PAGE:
A war between rival drug gangs has triggered a third massacre in an overcrowded prison in Brazil. After a 14-hour riot, police found 26 inmates charred and beheaded and had little time to begin identifying them before yet another disturbance began on Monday.
Prisoners at the Alcaçuz prison in Rio Grande do Norte, a northeastern state, began attacking fellow inmates identified with the Red Command (CV) and its ally, the RN Crime Syndicate (RN). The perpetrators are believed to be members of Brazil’s largest drug trafficking gang, the First Capital Command (PCC). The PCC members burned and beheaded most of their victims, leaving an aftermath officials described as the most violent incident of its nature in the history of Rio Grande do Norte. Police have yet to confirm that the 26 dead are the only ones killed, suspecting some bodies may remain hidden, and have yet to identify the victims.
Regional Justice Minister Wallber Virgolino told reporters that the leaders of the riot have been “isolated” and will be removed from the prison soon, according to the Brazilian newspaper O Globo.
The massacre is the third of its kind this year: On New Year’s Eve, members of the CV-allied Familia do Norte (FDN) killed 56 PCC members in the Anisio Jobim Prison Complex of Manaus (Compaj), in northwest Brazil. The neighboring Antonio Trindade Penal Institute (Ipat) also descended into chaos, allowing dozens of prisoners to escape. Currently, Brazilian police estimate over one hundred inmates remain on the loose in the Manaus area.
A week later, PCC members killed 33 FDN members in a prison in Roraima, on the Venezuelan border. As in the first riot, these bodies were beheaded and severely dismembered, some with their hearts torn out.
While police announced Sunday that the situation in Alcaçuz was under control, that appeared to change on Monday morning, when yet another riot broke out in the prison. That situation is developing at press time, though initial reports indicate it is a less violent situation than that occurring over the weekend, and officials tell Reuters a SWAT team has entered the facility. Some prisoners have taken to the roof of the prison to fly flags emblazoned with gang symbols.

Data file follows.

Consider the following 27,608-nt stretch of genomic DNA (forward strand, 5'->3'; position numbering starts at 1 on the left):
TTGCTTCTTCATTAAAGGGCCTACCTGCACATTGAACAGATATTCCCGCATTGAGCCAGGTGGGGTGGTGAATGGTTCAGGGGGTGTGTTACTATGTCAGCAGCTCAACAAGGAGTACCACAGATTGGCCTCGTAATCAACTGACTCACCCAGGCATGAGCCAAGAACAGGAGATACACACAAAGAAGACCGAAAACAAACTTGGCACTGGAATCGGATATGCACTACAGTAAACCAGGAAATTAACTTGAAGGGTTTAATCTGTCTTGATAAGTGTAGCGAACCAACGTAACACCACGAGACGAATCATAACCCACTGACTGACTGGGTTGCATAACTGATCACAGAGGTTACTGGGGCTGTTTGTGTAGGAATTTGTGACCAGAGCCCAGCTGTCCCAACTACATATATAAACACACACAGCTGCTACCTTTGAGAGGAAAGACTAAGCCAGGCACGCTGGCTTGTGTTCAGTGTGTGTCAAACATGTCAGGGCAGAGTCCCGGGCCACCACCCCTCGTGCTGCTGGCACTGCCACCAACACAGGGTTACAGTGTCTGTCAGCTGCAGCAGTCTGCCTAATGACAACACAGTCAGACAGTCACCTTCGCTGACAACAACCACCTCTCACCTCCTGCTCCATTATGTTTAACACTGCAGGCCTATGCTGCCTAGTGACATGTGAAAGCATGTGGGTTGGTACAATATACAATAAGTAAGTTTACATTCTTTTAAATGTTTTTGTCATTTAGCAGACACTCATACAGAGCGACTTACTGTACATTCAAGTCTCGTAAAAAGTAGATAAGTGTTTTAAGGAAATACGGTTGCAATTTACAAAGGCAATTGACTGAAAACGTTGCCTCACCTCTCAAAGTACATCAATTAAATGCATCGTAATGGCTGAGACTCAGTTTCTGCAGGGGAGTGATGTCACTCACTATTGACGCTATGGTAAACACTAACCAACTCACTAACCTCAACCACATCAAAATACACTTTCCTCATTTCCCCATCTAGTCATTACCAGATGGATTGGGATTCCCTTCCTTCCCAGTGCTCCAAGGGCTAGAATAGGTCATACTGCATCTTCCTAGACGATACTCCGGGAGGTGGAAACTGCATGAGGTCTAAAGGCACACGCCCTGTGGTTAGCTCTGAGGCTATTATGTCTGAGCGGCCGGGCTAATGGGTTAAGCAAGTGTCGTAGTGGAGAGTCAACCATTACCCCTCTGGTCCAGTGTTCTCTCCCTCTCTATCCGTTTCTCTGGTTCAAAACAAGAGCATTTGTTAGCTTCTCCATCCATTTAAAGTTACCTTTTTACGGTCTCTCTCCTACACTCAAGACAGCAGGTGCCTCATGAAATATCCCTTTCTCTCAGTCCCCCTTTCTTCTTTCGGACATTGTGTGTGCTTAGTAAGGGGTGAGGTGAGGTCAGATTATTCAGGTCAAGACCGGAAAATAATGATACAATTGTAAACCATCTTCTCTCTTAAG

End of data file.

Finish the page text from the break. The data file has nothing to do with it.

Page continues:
In addition to the second disturbance in Alcaçuz, police reported that another riot had broken out in another prison in Rio Grande do Norte. Guards at the Raimundo Nonato Provisional Prison, in the state capital of Natal, lost control of the prison around 3AM local time, when inmates who had apparently heard of the Alcaçuz riot attempted to tear down the prison walls and flee a potentially similar situation. Some prisoners also attempted to kill fellow inmates in an isolation ward. Both attempts failed, and police say the situation was brought under control in about two hours.
Raimundo Nonato is a smaller prison, housing 550 but built for a maximum population of 166. Alcaçuz’s population, Reuters reports, is currently 1,150; it was built to house up to 620 inmates.
O Globo notes that local officials in Rio Grande do Norte have yet to confirm whether the riots in their state have anything to do with the New Year riots in Amazonas state, on the other side of the country. The two largest gangs, the PCC and the CV, have a nationwide presence. Those that have attacked the PCC, however, appear to be local groups; the FDN makes its home in the northwest, while the RN Syndicate is mostly active in the state it is named after.
O Globo notes that Brazilian Justice Minister Alexandre de Moraes, who initially denied gang involvement in the first riot, claimed, following the second riot, that the situation was “not out of control.”
De Moraes issued a statement Monday “lamenting” the deaths in the latest riot and heralding “the commitment of the police forces that have acted in defense of society, avoiding flight and controlling the situation.”